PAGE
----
Kaela Lindsay Reproduction
Professor Berg April 27, 2020
My favorite question to ask my friends who are in relationships how they and their significant others met---the stories are endless and I never get tired of hearing about "how it all began." Despite this romantic view, I thought the science behind relationships was quite interesting.
The whole baseline with relationships can be traced back to natural selection, in which species (usually of the same classification) mate with favorable characteristics/genetics in order to produce offspring. In more specifics, sexual selection is the scientific explanation of how individuals are attracted to one another through physical attraction. Individuals are more attracted to others that have a high mate value (requiring one or more) characteristics that make them more desirable.
Patterns in mate selection in humans have been observed in heterosexual individuals. Typically, women prefer men who are more financially stable and have ambition; whereas men tend to focus on physical characteristics of women. Unfortunately though, this can have negative effects, especially with self-esteem in women. However, this is not to say only women experience negative effects of this generic observation, as men may feel pressure to be extremely successful in life...maybe even chose jobs that pay higher, but they may not fully enjoy it.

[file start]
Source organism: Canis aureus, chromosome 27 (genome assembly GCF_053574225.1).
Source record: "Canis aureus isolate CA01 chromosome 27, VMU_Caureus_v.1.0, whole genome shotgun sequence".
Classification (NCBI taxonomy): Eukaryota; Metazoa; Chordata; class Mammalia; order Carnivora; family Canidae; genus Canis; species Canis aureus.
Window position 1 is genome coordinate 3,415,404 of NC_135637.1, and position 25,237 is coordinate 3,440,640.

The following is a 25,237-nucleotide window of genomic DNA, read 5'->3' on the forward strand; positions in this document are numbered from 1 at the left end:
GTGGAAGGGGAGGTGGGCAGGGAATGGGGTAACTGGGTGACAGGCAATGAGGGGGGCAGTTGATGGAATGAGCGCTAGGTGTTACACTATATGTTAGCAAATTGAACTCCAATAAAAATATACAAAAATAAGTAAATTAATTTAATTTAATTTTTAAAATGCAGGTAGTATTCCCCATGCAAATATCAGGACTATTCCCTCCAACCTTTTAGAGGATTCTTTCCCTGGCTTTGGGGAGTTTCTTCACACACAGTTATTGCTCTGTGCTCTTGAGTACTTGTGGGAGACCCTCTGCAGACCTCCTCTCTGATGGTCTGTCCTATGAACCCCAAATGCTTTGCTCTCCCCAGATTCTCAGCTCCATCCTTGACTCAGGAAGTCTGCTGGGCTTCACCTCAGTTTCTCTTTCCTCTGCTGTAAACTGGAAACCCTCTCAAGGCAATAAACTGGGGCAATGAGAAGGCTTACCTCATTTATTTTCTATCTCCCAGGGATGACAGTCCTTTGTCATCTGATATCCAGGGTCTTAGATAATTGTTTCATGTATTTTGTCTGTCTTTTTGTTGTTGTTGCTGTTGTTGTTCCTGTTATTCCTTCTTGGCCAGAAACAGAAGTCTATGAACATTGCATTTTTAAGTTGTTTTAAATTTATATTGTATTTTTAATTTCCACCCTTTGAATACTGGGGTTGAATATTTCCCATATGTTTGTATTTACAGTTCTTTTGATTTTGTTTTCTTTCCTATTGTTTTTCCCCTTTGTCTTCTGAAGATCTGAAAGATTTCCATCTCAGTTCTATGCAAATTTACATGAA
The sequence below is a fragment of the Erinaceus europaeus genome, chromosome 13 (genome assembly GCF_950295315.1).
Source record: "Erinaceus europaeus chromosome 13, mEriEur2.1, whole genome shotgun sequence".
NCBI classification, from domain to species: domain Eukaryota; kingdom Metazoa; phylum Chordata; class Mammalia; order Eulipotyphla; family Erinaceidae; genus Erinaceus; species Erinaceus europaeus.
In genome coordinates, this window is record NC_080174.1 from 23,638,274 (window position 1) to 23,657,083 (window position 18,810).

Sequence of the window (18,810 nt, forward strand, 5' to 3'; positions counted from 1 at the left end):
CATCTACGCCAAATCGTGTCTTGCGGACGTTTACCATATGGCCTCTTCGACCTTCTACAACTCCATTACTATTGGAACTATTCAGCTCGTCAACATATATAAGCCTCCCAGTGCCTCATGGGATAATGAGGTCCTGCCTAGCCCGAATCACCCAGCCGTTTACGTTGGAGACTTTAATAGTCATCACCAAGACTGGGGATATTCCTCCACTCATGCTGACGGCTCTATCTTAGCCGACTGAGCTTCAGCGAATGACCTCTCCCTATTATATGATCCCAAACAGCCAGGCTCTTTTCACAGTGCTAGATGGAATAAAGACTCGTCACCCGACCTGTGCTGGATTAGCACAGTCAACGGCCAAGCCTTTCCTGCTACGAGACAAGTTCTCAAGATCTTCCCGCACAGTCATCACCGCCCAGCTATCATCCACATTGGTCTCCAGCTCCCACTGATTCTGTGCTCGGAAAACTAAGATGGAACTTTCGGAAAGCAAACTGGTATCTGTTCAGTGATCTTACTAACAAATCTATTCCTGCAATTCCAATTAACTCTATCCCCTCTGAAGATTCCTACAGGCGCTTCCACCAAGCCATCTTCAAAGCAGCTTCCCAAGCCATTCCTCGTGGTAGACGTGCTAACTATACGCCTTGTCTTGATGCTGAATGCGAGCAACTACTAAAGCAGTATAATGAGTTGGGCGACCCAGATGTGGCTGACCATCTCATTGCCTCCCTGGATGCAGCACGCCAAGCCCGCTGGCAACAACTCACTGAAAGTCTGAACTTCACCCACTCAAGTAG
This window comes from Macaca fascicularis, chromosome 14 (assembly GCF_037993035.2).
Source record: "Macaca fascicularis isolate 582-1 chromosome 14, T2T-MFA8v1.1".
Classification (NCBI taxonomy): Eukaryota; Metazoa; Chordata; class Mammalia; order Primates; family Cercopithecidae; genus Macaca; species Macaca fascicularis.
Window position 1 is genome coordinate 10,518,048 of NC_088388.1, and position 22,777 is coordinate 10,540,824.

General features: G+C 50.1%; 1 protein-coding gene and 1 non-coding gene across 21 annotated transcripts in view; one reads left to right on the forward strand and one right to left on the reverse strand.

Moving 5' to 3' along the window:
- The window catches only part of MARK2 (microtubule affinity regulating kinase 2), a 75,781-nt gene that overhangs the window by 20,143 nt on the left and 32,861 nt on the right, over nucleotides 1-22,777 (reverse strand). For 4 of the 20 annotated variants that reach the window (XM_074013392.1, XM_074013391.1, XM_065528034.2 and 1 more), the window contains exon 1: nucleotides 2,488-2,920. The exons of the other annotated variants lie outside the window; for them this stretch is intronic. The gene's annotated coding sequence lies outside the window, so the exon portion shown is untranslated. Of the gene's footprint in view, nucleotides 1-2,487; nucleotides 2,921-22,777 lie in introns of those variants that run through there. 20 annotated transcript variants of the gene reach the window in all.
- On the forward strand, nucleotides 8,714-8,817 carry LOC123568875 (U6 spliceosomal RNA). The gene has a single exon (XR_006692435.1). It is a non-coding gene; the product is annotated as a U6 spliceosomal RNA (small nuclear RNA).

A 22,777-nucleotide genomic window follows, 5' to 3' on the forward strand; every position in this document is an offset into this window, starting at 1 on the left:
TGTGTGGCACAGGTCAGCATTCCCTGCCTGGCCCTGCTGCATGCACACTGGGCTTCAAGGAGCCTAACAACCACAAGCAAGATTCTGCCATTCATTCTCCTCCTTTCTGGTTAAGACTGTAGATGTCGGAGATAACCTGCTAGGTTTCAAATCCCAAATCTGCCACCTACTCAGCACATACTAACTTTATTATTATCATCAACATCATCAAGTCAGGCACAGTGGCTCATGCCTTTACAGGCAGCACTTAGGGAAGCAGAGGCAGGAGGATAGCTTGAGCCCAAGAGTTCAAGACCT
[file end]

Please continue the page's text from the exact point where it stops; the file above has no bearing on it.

These preferences among individuals of the opposite sex, can possibly be attributed to the biosocial theory, which places physical strength on top of the social hierarchy and why women chose to be attracted to men with a strong income...they want to raise a successful and stable family. Men may tend to focus on women's physical characteristics, because they want to look for a mate who appears to be healthy for reproduction reasons...this would be an example of the "good gene hypothesis." Under this gene hypothesis, it assumes that beauty means the person has "good" genes, intelligent and fertile.
However, it is important to note that this is not scientifically proven, these are all formed around historical and scientific records; mixed in with cultural beliefs. It is important to know that biosocial theories can lead to stereotypes, which can be detrimental to society and hinder social change for gender equality.